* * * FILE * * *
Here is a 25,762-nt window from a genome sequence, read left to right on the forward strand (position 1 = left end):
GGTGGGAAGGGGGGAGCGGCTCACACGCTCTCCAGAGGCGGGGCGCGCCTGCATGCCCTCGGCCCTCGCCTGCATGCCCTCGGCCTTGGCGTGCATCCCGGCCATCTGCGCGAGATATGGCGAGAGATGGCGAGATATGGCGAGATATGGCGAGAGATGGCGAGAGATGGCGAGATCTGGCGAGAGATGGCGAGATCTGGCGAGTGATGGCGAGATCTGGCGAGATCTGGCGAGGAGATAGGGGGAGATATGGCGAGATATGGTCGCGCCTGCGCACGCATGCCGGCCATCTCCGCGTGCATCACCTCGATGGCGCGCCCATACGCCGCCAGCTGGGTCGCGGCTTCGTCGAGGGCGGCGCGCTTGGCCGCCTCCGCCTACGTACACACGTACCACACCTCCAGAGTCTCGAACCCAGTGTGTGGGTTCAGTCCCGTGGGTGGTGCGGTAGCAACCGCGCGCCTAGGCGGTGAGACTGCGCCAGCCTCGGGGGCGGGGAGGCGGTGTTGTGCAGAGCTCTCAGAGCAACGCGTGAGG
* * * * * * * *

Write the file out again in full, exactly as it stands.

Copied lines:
Here is a 25,762-nt window from a genome sequence, read left to right on the forward strand (position 1 = left end):
GGTGGGAAGGGGGGAGCGGCTCACACGCTCTCCAGAGGCGGGGCGCGCCTGCATGCCCTCGGCCCTCGCCTGCATGCCCTCGGCCTTGGCGTGCATCCCGGCCATCTGCGCGAGATATGGCGAGAGATGGCGAGATATGGCGAGATATGGCGAGAGATGGCGAGAGATGGCGAGATCTGGCGAGAGATGGCGAGATCTGGCGAGTGATGGCGAGATCTGGCGAGATCTGGCGAGGAGATAGGGGGAGATATGGCGAGATATGGTCGCGCCTGCGCACGCATGCCGGCCATCTCCGCGTGCATCACCTCGATGGCGCGCCCATACGCCGCCAGCTGGGTCGCGGCTTCGTCGAGGGCGGCGCGCTTGGCCGCCTCCGCCTACGTACACACGTACCACACCTCCAGAGTCTCGAACCCAGTGTGTGGGTTCAGTCCCGTGGGTGGTGCGGTAGCAACCGCGCGCCTAGGCGGTGAGACTGCGCCAGCCTCGGGGGCGGGGAGGCGGTGTTGTGCAGAGCTCTCAGAGCAACGCGTGAGG